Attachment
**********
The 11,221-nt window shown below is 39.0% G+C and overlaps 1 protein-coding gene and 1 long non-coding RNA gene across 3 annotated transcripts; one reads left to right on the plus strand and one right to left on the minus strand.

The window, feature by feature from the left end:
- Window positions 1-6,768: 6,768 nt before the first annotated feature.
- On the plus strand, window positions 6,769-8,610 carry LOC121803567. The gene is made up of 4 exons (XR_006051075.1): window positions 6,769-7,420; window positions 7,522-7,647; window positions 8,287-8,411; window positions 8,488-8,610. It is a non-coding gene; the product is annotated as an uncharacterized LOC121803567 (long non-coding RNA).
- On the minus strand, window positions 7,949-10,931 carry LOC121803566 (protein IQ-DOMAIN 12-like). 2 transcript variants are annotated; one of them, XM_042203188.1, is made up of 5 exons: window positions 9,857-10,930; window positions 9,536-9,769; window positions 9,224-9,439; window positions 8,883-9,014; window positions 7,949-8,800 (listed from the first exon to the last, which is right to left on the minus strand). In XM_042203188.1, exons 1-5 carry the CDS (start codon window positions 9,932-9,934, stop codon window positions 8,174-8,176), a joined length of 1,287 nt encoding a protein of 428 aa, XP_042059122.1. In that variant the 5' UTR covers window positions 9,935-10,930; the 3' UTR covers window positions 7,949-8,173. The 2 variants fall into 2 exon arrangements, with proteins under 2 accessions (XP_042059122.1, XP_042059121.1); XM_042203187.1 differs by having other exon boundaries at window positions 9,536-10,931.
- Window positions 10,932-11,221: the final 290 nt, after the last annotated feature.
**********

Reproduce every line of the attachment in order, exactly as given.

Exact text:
The 11,221-nt window shown below is 39.0% G+C and overlaps 1 protein-coding gene and 1 long non-coding RNA gene across 3 annotated transcripts; one reads left to right on the plus strand and one right to left on the minus strand.

The window, feature by feature from the left end:
- Window positions 1-6,768: 6,768 nt before the first annotated feature.
- On the plus strand, window positions 6,769-8,610 carry LOC121803567. The gene is made up of 4 exons (XR_006051075.1): window positions 6,769-7,420; window positions 7,522-7,647; window positions 8,287-8,411; window positions 8,488-8,610. It is a non-coding gene; the product is annotated as an uncharacterized LOC121803567 (long non-coding RNA).
- On the minus strand, window positions 7,949-10,931 carry LOC121803566 (protein IQ-DOMAIN 12-like). 2 transcript variants are annotated; one of them, XM_042203188.1, is made up of 5 exons: window positions 9,857-10,930; window positions 9,536-9,769; window positions 9,224-9,439; window positions 8,883-9,014; window positions 7,949-8,800 (listed from the first exon to the last, which is right to left on the minus strand). In XM_042203188.1, exons 1-5 carry the CDS (start codon window positions 9,932-9,934, stop codon window positions 8,174-8,176), a joined length of 1,287 nt encoding a protein of 428 aa, XP_042059122.1. In that variant the 5' UTR covers window positions 9,935-10,930; the 3' UTR covers window positions 7,949-8,173. The 2 variants fall into 2 exon arrangements, with proteins under 2 accessions (XP_042059122.1, XP_042059121.1); XM_042203187.1 differs by having other exon boundaries at window positions 9,536-10,931.
- Window positions 10,932-11,221: the final 290 nt, after the last annotated feature.